Vernoemen in de antieke wereld. De historische achtergrond van Luk. 1, 59-63 | Amsterdam University Press Journals Online
Volume 42, Issue 2
  • ISSN: 2542-6583
  • E-ISSN: 2590-3268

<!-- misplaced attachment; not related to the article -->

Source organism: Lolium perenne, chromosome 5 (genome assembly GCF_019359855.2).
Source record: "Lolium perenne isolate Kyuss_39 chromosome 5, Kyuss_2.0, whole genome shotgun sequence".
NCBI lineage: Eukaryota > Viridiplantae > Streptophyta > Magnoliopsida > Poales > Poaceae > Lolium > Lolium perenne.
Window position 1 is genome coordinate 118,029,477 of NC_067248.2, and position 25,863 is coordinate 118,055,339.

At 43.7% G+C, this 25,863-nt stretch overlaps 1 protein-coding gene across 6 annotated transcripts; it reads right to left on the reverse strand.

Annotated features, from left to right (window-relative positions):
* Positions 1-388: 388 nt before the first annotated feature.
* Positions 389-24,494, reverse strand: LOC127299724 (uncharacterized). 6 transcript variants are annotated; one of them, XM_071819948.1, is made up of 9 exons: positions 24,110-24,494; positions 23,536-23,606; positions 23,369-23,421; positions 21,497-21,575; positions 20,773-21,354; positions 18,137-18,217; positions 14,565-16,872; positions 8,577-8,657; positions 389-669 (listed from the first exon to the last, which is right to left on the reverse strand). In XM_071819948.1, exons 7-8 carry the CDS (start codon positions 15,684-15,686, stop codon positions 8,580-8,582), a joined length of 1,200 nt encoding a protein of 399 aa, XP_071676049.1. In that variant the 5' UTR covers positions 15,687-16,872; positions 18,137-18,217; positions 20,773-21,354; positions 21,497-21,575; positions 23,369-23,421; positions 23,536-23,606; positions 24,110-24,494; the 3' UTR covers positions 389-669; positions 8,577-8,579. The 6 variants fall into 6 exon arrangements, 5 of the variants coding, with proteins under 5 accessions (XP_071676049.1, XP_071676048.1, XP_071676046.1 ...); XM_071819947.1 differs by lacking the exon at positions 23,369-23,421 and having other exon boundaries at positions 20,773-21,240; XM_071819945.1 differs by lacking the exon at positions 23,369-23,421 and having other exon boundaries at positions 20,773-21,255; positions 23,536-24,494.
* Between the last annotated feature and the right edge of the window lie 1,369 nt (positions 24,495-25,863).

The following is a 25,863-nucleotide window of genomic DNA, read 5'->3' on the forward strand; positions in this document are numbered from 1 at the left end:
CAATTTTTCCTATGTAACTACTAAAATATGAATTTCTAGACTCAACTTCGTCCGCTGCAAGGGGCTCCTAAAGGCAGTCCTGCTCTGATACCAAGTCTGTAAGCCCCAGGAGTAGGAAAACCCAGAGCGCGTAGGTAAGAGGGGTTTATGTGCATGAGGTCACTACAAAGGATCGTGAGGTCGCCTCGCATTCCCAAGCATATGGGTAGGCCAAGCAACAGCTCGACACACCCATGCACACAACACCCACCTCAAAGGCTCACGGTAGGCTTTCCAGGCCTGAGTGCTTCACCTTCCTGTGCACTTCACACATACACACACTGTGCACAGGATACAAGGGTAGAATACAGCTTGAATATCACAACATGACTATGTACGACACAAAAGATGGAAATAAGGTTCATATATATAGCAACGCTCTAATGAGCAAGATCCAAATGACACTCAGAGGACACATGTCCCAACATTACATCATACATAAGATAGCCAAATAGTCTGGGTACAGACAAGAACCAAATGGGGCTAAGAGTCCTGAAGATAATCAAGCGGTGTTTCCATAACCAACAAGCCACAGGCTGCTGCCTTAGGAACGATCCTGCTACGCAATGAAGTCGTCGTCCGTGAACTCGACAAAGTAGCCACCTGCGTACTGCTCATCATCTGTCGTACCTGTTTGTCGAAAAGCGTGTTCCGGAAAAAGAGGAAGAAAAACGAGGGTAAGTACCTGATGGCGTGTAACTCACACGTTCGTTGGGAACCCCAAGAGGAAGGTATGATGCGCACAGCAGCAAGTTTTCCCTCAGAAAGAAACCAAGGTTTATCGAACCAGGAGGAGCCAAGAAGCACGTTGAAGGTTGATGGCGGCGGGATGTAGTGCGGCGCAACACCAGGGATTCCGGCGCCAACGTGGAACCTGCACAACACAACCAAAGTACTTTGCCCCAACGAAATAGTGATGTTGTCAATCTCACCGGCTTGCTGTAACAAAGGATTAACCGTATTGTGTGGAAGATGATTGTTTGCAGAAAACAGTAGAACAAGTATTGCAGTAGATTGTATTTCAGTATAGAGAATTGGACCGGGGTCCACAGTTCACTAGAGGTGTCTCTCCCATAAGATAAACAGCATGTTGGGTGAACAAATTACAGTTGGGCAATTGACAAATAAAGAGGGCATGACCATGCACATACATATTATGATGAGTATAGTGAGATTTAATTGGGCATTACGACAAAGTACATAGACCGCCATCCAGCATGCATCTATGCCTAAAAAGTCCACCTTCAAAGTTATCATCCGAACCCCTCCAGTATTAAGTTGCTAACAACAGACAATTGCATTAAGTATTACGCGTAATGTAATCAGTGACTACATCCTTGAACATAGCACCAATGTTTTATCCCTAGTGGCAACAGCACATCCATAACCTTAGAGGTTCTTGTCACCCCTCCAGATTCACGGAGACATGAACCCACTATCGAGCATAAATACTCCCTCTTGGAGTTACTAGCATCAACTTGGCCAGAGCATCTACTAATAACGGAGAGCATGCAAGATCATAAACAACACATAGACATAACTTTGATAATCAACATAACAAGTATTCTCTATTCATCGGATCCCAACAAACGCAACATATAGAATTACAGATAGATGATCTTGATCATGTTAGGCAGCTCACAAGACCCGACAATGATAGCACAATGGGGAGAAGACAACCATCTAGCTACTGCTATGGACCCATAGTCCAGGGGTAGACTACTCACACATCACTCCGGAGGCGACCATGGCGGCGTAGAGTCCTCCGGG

The habit of naming children after (grand)parents can hardly be traced in the O.T. and is not corroborated by pre-exilic epigraphical data, in contrast with neighbouring countries like Egypt or Phoenicia. Its first appearance among Jews is at Elephantine c. 500 B.C. In Palestine it emerges only after Alexander, no doubt in imitation of the Ptolemies and Seleucids. Instances are given from the aristocracy and the ‘Goliath family’. Another habit, re-using patriarchal names, is attested since Ezrah. The two genealogies are now analysed according to both habits. It is indicated which parts of them are historical and which are not, or cannot be judged. An endeavour is made to account for the difference between the two.


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